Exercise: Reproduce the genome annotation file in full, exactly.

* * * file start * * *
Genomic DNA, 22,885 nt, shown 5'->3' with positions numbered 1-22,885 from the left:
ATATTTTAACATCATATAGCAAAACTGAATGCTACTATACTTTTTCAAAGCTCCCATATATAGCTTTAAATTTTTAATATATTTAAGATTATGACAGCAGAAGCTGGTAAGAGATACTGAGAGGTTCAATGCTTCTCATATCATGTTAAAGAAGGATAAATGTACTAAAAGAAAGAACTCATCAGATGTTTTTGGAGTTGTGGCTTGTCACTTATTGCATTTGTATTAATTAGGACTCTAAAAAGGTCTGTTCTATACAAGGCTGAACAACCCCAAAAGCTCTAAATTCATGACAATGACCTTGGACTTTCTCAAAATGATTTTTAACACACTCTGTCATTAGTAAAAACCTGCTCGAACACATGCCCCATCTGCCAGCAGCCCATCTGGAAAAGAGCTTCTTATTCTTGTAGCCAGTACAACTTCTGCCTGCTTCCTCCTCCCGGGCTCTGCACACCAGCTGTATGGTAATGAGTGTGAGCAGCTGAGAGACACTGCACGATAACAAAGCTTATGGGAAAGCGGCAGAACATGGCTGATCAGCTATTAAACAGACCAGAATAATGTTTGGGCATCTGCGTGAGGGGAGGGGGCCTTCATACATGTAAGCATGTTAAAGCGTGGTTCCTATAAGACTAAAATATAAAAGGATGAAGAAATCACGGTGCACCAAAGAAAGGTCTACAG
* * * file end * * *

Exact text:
Genomic DNA, 22,885 nt, shown 5'->3' with positions numbered 1-22,885 from the left:
ATATTTTAACATCATATAGCAAAACTGAATGCTACTATACTTTTTCAAAGCTCCCATATATAGCTTTAAATTTTTAATATATTTAAGATTATGACAGCAGAAGCTGGTAAGAGATACTGAGAGGTTCAATGCTTCTCATATCATGTTAAAGAAGGATAAATGTACTAAAAGAAAGAACTCATCAGATGTTTTTGGAGTTGTGGCTTGTCACTTATTGCATTTGTATTAATTAGGACTCTAAAAAGGTCTGTTCTATACAAGGCTGAACAACCCCAAAAGCTCTAAATTCATGACAATGACCTTGGACTTTCTCAAAATGATTTTTAACACACTCTGTCATTAGTAAAAACCTGCTCGAACACATGCCCCATCTGCCAGCAGCCCATCTGGAAAAGAGCTTCTTATTCTTGTAGCCAGTACAACTTCTGCCTGCTTCCTCCTCCCGGGCTCTGCACACCAGCTGTATGGTAATGAGTGTGAGCAGCTGAGAGACACTGCACGATAACAAAGCTTATGGGAAAGCGGCAGAACATGGCTGATCAGCTATTAAACAGACCAGAATAATGTTTGGGCATCTGCGTGAGGGGAGGGGGCCTTCATACATGTAAGCATGTTAAAGCGTGGTTCCTATAAGACTAAAATATAAAAGGATGAAGAAATCACGGTGCACCAAAGAAAGGTCTACAG